The Interior Department report features images from other New Mexico boarding schools: Santa Fe Indian School; and in the west, Rehoboth Mission School, Tohatchi and Zuni.
And it describes the forcible removal of Mescalero children, quoting U.S. Indian Agent Fletcher J. Cowart as he described attempts in the 1880s to take Mescalero and Jicarilla Apache children, resistance from chiefs and the tribal nations and his resorting to have Indian police forcibly remove the children from their homes.
“When called upon for children, the chiefs, almost without exception, declared there were none suitable for school in their camps,” Cowart wrote. “Everything in the way of persuasion and argument having failed, it became necessary to visit the camps unexpectedly with a detachment of Indian police, and seize such children as were proper and take them away to school, willing or unwilling. Some hurried their children off to the mountains or hid them away in camp, and the Indian police had to chase and capture them like so many wild rabbits.”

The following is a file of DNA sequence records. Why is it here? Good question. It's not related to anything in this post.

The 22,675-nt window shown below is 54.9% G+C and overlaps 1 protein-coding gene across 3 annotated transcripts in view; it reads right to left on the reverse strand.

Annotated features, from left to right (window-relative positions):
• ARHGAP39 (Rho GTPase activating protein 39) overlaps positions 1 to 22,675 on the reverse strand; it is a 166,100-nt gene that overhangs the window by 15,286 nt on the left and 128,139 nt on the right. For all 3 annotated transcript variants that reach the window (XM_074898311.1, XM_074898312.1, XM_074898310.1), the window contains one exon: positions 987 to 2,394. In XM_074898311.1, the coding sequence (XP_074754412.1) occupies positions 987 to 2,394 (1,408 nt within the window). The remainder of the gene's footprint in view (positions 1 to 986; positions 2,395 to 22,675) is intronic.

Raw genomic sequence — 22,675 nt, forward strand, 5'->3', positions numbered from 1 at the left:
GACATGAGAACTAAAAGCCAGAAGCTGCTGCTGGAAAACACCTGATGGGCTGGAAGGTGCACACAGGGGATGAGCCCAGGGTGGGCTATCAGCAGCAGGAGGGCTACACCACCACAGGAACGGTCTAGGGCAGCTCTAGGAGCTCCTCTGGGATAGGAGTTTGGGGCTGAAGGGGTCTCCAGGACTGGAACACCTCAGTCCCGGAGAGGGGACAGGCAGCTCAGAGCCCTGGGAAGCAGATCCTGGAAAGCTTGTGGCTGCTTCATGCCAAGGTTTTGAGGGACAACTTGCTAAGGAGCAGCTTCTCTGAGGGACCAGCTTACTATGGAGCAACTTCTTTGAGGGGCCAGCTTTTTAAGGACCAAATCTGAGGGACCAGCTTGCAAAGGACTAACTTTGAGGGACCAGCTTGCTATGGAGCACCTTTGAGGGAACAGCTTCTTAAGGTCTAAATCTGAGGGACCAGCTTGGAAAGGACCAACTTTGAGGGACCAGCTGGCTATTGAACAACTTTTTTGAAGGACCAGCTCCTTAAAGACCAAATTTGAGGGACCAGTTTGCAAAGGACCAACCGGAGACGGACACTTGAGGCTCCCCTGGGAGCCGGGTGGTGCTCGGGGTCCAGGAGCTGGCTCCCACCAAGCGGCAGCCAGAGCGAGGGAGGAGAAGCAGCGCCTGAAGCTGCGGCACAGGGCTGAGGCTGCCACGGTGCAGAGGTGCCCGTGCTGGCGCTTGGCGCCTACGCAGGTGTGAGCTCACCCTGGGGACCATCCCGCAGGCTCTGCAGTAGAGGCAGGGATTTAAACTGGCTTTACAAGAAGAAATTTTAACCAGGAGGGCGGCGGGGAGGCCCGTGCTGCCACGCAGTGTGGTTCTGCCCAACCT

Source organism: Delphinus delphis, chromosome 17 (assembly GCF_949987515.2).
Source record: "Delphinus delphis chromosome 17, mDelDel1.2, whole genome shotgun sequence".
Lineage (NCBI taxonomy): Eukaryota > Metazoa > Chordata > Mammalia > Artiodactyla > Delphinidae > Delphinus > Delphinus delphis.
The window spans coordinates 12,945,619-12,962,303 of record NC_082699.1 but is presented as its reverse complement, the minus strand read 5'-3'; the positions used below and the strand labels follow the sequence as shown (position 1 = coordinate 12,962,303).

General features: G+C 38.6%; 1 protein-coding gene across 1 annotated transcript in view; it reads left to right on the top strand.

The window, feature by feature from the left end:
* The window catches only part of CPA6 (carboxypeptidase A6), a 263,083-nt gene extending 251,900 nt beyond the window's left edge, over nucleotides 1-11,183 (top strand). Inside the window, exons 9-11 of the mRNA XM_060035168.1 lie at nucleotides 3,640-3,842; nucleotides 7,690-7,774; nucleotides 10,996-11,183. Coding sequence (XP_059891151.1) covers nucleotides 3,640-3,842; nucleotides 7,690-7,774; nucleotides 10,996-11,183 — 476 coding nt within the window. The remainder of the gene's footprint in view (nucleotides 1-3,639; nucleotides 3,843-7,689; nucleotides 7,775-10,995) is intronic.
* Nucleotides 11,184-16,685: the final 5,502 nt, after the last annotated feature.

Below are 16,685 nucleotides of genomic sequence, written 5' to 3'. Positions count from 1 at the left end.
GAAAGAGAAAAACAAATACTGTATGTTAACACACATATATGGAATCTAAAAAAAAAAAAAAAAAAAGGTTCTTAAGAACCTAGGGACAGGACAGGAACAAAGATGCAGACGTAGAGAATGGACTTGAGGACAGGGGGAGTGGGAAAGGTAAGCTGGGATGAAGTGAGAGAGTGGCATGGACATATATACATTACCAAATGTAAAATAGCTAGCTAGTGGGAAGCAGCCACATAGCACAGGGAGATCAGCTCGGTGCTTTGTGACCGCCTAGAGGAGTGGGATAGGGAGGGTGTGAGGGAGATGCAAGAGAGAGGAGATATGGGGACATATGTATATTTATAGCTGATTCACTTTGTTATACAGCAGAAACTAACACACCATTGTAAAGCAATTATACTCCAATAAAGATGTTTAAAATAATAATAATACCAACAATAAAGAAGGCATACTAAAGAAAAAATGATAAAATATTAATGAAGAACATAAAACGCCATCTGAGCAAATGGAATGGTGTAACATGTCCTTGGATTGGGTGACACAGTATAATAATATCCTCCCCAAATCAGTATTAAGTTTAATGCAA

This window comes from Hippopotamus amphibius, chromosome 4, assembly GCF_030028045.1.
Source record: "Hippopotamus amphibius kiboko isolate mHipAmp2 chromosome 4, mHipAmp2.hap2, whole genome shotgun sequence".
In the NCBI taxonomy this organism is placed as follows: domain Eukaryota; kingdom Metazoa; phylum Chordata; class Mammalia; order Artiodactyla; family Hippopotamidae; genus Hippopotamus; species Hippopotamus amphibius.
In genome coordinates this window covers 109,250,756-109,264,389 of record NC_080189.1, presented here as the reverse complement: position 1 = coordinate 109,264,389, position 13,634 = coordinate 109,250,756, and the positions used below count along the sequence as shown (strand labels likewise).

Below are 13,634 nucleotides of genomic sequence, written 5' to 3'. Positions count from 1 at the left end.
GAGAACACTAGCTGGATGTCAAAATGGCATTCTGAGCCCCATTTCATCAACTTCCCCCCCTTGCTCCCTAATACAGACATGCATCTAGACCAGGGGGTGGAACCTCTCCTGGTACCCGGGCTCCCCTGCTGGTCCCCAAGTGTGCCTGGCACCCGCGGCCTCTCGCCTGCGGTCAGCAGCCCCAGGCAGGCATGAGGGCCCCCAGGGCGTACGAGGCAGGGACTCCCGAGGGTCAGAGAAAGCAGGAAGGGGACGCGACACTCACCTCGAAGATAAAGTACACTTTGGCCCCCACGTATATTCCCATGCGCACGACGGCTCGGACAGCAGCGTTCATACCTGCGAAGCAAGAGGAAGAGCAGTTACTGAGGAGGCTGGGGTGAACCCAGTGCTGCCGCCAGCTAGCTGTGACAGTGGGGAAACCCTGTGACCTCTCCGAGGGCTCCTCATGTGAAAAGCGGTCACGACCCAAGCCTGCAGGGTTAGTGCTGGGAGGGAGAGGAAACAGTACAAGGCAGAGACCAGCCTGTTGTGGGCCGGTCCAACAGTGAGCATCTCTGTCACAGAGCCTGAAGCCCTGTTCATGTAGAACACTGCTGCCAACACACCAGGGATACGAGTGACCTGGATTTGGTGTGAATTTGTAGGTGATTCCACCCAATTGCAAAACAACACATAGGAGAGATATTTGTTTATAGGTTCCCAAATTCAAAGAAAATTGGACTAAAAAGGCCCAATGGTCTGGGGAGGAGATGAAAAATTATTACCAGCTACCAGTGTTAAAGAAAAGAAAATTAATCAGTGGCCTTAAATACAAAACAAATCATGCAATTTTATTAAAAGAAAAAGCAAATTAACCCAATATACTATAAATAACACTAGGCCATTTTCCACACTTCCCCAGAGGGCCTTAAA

It’s unclear how many Native children went to boarding schools. But the National Native American Boarding School Healing Coalition estimated “hundreds of thousands of Native American children were removed from their homes and families.”
By 1900, “there were 20,000 children in Indian boarding schools, and by 1925 that number had more than tripled,” according to the group. “They suffered physical, sexual, cultural and spiritual abuse and neglect, and experienced treatment that in many cases constituted torture for speaking their Native languages. Many children never returned home and their fates have yet to be accounted for by the U.S. government.”
These atrocities were not a secret.